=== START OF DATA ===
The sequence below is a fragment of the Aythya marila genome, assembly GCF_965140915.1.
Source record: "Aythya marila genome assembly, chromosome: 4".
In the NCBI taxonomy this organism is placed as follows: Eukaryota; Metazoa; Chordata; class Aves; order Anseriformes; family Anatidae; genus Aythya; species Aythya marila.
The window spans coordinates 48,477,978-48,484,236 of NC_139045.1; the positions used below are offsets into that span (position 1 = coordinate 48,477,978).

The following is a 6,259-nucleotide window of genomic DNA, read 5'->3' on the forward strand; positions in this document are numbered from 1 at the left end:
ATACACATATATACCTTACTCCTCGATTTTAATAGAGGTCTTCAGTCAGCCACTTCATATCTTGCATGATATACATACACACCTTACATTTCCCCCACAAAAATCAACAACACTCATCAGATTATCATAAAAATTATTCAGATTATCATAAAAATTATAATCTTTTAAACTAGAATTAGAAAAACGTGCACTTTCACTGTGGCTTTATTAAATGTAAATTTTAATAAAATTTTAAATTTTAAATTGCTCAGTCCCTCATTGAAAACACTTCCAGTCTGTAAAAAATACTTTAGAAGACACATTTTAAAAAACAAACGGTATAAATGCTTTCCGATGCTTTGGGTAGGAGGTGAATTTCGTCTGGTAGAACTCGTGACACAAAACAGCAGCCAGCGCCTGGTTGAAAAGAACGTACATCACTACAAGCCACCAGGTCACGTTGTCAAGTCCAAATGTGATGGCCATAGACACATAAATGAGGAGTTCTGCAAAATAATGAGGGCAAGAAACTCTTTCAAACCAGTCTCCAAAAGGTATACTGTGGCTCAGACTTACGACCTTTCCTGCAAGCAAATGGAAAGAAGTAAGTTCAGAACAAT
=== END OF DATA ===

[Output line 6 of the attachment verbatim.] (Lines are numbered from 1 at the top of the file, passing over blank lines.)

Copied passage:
ATACACATATATACCTTACTCCTCGATTTTAATAGAGGTCTTCAGTCAGCCACTTCATATCTTGCATGATATACATACACACCTTACATTTCCCCCACAAAAATCAACAACACTCATCAGATTATCATAAAAATTATTCAGATTATCATAAAAATTATAATCTTTTAAACTAGAATTAGAAAAACGTGCACTTTCACTGTGGCTTTATTAAATGTAAATTTTAATAAAATTTTAAATTTTAAATTGCTCAGTCCCTCATTGAAAACACTTCCAGTCTGTAAAAAATACTTTAGAAGACACATTTTAAAAAACAAACGGTATAAATGCTTTCCGATGCTTTGGGTAGGAGGTGAATTTCGTCTGGTAGAACTCGTGACACAAAACAGCAGCCAGCGCCTGGTTGAAAAGAACGTACATCACTACAAGCCACCAGGTCACGTTGTCAAGTCCAAATGTGATGGCCATAGACACATAAATGAGGAGTTCTGCAAAATAATGAGGGCAAGAAACTCTTTCAAACCAGTCTCCAAAAGGTATACTGTGGCTCAGACTTACGACCTTTCCTGCAAGCAAATGGAAAGAAGTAAGTTCAGAACAAT